In one of the most anticipated product announcements of 2020, Shimano is finally ready to release its new high-performance e-MTB motor, called EP8. Coming in above the existing E8000 and E7000 drive units, the Shimano EP8 motor comes out swinging with more power, less weight, and a more compact profile than its predecessors – all desirable improvements in the world of electric mountain bikes. There’s a whole suite of other improvements around drag and efficiency too, but for us one of the biggest stories of the new EP8 system is its much greater range of tune-ability, something we’ll go into detail about shortly. Firstly though, let’s take a closer look at the new motor and how the Japanese intends to stick it to the latest engines from Bosch, Brose and Yamaha.
Coming in above the existing E8000 and E7000 drive units, the Shimano EP8 motor comes out swinging with more power, less weight, and a more compact profile than its predecessors – all desirable improvements in the world of electric mountain bikes.
It’s Got Heaps More Grunt
As expected, the new Shimano EP8 motor gets a hefty boost in power, with a claimed maximum torque output of 85 Nm. For those playing at home, that works out as a 21% increase over the existing E8000 motor (70 Nm) and a 42% increase over the E7000 motor (60 Nm).
It’s significantly more muscle, which was much-needed in order for Shimano to keep up with its competitors. Speaking of, here’s how the new motor lines up with the competition;
- Specialized SL 1.1 – 35 Nm
- Fazua Evation motor – 55 Nm
- Shimano E7000 – 60 Nm
- Shimano E8000 – 70 Nm
- Yamaha PW-X2 / Giant SyncDrive Pro – 80 Nm
- Bosch Performance Line CX Gen 4 – 85 Nm
- Shimano EP8 – 85 Nm
- Brose Drive S Mag – 90 Nm
Of course maximum power output is only one aspect of an e-MTB motor’s performance. How that power is delivered, and how all the gubbins are physically packaged together are just as important. And you can bet that Shimano has made some big improvements here too.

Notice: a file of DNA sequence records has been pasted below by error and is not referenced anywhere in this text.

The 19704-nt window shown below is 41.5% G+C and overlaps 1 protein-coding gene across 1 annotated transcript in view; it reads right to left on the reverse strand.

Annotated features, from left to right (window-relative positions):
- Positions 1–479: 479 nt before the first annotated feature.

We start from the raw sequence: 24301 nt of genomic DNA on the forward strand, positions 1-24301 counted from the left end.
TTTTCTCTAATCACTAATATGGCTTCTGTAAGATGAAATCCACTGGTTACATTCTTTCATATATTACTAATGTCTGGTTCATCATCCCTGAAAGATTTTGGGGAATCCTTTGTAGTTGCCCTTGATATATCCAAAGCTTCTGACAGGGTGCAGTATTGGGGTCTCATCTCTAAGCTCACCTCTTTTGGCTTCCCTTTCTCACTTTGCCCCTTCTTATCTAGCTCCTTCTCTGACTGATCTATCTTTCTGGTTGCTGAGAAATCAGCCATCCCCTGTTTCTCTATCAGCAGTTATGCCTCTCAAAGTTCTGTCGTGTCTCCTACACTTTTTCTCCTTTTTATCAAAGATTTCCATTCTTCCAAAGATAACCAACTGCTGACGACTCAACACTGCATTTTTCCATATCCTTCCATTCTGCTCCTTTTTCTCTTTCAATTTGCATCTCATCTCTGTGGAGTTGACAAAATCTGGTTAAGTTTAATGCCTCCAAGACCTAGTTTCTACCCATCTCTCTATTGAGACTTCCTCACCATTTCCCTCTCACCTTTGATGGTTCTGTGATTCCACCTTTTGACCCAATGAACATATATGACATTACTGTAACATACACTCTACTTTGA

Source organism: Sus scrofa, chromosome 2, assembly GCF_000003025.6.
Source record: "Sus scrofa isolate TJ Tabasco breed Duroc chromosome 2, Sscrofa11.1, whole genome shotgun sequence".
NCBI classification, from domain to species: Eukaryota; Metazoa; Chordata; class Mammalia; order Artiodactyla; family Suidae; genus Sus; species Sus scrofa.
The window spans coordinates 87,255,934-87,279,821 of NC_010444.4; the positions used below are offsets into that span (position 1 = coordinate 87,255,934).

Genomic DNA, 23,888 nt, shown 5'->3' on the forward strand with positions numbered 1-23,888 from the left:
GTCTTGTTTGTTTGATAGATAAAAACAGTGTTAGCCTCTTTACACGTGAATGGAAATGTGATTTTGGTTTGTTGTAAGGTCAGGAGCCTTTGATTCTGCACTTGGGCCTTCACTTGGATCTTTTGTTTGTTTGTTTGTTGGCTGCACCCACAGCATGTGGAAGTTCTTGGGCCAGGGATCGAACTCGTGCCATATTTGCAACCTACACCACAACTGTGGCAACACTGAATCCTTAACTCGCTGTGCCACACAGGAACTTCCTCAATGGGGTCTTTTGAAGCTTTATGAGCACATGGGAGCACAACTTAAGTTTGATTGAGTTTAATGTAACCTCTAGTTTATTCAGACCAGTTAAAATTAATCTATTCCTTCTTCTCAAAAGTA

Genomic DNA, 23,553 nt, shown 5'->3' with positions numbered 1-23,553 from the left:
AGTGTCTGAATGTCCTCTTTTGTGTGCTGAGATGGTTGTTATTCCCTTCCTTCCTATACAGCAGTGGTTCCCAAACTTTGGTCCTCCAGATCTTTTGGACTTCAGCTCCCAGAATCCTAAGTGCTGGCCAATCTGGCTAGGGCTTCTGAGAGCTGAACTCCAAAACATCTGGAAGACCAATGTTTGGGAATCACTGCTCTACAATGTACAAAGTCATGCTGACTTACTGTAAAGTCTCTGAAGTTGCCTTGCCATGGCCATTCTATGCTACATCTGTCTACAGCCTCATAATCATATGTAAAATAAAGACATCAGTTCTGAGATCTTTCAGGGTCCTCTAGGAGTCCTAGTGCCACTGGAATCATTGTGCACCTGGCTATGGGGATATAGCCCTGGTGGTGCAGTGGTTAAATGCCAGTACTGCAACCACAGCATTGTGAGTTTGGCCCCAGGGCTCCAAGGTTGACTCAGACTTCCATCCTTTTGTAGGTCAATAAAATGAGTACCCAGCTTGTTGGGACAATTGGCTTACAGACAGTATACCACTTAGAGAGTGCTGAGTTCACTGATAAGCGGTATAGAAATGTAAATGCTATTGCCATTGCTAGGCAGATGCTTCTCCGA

It’s Lighter & More Compact
Coming in at 2.6kg (claimed) the new EP8 motor uses a magnesium casing that helps to shave off 300 grams from the E8000 drive unit. More importantly though, the EP8 motor is smaller. Shimano claims there has been a 10% reduction in overall volume over E8000, which provides a bit more ground clearance and the possibility of sleeker frame integration.
Coming in at 2.6kg (claimed) the new EP8 motor uses a magnesium casing that helps to shave 300 grams off the E8000 drive unit.
There is no change to the Q-Factor, which remains at 177mm. However, crank arms will now be available down to a 160mm length (as well as 165, 170 & 175mm lengths). The new crank arms are specific to the EP8 motor, so there’s no cross-compatibility with the E8000/7000 drive units and crank arms.
But The Mounting Points Stay The Same
In what might be the most surprising move from Shimano, the EP8 motor uses exactly the same mounting architecture as E8000. That means, at least in theory, you could upgrade to the EP8 motor if you already own an e-MTB that uses the Shimano E8000 or E7000 motor. We’re still waiting to confirm with Shimano Australia on the street price for such an upgrade.
It also means that bike manufacturers with newly released e-MTBs (like the Santa Cruz Heckler, Merida eOne-Sixty and Norco Sight VLT 29) will be able to now spec the EP8 motor, without having to completely overhaul their frame designs. In the fast-moving world of electric mountain bikes, that kind of backwards-compatibility isn’t guaranteed, so massive props to Shimano for keeping it real.
That means, at least in theory, you could upgrade to the EP8 motor if you already own an e-MTB that uses the Shimano E8000 or E7000 motor.
The new motor does use new generation Di2 wiring that’s slimmer and lighter than before, but Shimano will have an adapter that will allow you to use the new EP8 motor with the previous generation Di2 wires. Otherwise Shimano will still continue producing both disc brake and chainstay-mounted speed sensors, both of which have been updated with the new slimmer Di2 wiring.
On a side note, Shimano states in its press release that the new slimmer wires “expand the potential capabilities of Di2 systems in the future“. No word on what those potential capabilities are, but we can only assume that’s referring to new generation Di2 shifting. Stay tuned…
Less Drag, Cool Runnings